In a recent development, the Ministry of Energy and Minerals took part in a technical workshop titled “Methods of Underground Energy Storage” on September 13, 2023. The event, described in a statement by the Specialized Energy Platform, explored Oman’s potential in underground hydrogen storage, leveraging its geological features like salt domes and porous rock formations.
Hydrogen storage remains a critical challenge for global hydrogen adoption, with nations and corporations eager to expand the use of low-carbon fuels as part of climate change mitigation efforts. Oman’s underground storage capabilities offer a promising avenue for investments that could drive renewable energy utilization in hydrogen production while reducing carbon emissions. This positions Oman as a pivotal regional player in underground hydrogen storage.
The workshop provided insights into modern technologies and projects related to underground energy storage in the European Union and North America. It also sheds light on the vast opportunities Oman presents in this sector.
Oman’s prowess in underground hydrogen storage sets the stage for future global investments, further solidifying its role in this vital domain. This event precedes the Oman Green Hydrogen Summit scheduled for December, where the latest technologies and investment prospects in underground hydrogen storage will take center stage under the Ministry of Energy and Minerals’ patronage.
Hydrogen storage is indispensable for the clean fuel economy, especially as hydrogen aims for widespread adoption. Existing hydrogen production methods remain costly, making them less competitive against fossil fuels. Therefore, the development of cost-effective and reliable storage systems is imperative to propel this sector forward.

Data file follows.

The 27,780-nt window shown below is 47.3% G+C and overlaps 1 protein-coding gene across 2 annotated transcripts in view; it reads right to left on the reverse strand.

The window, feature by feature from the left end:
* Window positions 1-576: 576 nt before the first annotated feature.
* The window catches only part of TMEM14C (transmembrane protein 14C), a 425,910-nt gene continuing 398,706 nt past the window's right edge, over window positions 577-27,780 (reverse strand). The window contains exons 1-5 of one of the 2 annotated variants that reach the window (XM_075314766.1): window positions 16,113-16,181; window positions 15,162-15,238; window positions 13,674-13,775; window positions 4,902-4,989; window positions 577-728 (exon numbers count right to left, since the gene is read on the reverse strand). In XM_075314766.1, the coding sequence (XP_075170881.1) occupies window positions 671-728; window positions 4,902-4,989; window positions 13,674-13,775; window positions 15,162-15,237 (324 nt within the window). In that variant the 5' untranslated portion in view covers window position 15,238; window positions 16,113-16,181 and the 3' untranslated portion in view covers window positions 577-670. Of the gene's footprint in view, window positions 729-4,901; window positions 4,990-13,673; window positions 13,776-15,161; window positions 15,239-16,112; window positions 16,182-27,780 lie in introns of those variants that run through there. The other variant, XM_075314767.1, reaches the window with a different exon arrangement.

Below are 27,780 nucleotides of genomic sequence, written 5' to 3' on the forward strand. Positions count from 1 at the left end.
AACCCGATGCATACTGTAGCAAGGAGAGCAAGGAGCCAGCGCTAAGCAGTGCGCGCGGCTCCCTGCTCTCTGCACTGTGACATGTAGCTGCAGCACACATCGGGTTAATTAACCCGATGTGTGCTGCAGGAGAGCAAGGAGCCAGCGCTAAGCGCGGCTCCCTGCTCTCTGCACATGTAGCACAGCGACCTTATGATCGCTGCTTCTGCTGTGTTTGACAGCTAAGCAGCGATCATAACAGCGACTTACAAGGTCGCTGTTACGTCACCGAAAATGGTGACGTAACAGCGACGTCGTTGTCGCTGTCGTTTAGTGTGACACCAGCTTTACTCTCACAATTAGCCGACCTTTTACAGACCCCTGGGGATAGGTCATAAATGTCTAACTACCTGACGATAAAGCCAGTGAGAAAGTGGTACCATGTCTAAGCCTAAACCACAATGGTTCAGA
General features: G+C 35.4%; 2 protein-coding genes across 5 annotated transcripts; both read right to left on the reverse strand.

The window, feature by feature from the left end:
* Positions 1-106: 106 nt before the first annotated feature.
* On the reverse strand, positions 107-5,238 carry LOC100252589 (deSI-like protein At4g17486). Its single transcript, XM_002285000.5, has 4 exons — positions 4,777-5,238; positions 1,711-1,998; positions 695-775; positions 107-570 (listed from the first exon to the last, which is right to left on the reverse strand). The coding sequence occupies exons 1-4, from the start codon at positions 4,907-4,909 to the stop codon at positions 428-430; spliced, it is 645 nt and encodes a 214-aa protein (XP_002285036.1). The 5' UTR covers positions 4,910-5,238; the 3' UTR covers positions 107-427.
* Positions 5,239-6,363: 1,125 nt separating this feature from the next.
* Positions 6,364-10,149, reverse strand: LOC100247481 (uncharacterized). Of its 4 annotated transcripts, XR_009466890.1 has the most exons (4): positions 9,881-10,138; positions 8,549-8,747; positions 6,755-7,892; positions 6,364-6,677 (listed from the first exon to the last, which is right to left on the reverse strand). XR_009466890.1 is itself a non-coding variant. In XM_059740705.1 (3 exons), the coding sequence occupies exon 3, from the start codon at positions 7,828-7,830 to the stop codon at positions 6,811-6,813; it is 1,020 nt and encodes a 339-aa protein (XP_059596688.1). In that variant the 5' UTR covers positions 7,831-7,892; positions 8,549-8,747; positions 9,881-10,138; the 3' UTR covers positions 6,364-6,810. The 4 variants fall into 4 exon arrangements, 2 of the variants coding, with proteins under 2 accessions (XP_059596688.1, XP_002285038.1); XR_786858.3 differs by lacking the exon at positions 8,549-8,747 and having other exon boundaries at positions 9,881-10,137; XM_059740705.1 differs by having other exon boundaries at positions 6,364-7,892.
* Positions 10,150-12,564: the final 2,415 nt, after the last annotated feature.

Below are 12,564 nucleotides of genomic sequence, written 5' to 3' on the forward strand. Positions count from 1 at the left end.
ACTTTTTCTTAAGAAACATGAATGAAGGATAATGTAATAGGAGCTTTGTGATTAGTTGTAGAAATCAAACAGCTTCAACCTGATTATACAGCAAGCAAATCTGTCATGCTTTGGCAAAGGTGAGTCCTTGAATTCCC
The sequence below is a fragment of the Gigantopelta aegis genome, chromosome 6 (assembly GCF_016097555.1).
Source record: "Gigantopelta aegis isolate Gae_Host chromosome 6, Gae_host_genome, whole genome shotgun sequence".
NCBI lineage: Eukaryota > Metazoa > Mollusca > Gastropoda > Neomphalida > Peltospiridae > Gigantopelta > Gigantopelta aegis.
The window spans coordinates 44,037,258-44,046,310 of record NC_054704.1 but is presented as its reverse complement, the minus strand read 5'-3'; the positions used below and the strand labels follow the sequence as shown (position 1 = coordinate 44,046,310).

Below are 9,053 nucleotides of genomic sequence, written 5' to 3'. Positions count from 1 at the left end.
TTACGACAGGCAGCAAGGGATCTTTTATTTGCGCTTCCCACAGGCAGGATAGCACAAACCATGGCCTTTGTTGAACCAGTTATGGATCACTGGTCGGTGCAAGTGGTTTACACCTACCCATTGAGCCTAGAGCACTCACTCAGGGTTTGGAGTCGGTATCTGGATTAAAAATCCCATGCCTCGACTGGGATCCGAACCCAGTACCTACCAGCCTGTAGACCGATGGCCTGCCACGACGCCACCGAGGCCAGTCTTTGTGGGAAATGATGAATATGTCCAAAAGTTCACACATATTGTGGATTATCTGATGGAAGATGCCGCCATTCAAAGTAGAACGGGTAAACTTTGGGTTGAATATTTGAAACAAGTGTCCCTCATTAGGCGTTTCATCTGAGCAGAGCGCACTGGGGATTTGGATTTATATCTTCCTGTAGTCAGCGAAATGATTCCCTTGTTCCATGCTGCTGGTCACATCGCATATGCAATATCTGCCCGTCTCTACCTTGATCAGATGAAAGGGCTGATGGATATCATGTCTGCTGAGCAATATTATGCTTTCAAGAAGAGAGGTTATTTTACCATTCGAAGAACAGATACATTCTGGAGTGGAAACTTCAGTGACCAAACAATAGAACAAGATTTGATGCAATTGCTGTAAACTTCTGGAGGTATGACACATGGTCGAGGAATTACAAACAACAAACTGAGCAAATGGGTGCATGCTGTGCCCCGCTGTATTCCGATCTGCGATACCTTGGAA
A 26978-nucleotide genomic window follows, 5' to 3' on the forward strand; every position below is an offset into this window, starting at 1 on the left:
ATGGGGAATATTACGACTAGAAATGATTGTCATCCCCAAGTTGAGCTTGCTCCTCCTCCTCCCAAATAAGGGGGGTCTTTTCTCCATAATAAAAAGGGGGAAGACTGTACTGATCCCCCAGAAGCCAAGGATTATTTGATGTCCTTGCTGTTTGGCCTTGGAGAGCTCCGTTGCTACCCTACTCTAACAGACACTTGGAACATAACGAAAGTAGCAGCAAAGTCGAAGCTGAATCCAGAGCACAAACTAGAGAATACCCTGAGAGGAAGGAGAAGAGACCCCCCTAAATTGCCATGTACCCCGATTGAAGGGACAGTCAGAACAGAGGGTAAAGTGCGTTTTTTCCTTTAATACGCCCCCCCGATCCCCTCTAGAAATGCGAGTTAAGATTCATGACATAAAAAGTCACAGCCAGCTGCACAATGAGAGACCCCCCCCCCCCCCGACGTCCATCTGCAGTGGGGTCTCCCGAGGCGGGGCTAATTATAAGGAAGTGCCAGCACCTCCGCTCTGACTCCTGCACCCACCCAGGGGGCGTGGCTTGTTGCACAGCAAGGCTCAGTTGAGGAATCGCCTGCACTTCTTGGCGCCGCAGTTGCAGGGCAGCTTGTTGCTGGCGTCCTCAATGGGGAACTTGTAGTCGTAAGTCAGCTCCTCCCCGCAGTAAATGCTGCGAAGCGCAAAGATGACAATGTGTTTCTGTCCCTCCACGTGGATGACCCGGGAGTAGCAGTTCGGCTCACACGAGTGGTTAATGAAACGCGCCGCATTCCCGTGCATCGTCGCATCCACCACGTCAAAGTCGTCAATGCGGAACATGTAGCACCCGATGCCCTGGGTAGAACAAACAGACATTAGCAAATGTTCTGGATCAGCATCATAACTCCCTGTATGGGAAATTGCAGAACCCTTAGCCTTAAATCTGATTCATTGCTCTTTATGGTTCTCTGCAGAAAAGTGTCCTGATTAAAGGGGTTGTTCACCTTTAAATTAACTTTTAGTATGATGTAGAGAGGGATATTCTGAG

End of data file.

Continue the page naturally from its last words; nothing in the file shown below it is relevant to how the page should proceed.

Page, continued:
Recent research has highlighted oil and gas reservoirs as ideal solutions for underground hydrogen storage. Utilizing depleted oil and gas reservoirs to store future fuel could reduce storage costs to $1.29 per kilogram. This approach leverages cutting-edge technologies in geological storage, akin to methods used for natural gas and carbon dioxide storage.
Oman’s green hydrogen production potential has captured the International Energy Agency’s attention and garnered praise from foreign experts. It’s poised to become a top contender for global hydrogen exports by 2030.
Oman has set ambitious goals, aiming to produce at least one million tonnes of green hydrogen by 2030, with projections reaching 3.75 million tonnes by 2040. By 2050, Oman’s green hydrogen production is expected to double to 8.5 million tonnes, surpassing current European hydrogen demand.
The International Energy Agency has high hopes for Oman, envisioning it as the sixth-largest global hydrogen exporter and the largest in the Middle East by 2030 if the hydrogen production roadmap stays on course. Achieving Oman’s one-million-tonne green hydrogen target by 2030 necessitates a colossal 50 TWh of electricity and an investment of $33 billion.
To bolster this strategy, the Oman Hydrogen Company (HYDRO) inked two agreements in June for green hydrogen production projects in the Al Wusta Governorate. These projects, involving collaborations with Bosco-Engie and Hyport Duqm, carry investments of up to $10 billion. Oman now boasts five green hydrogen projects valued at over $30 billion, expected to produce 750,000 tons of clean fuel.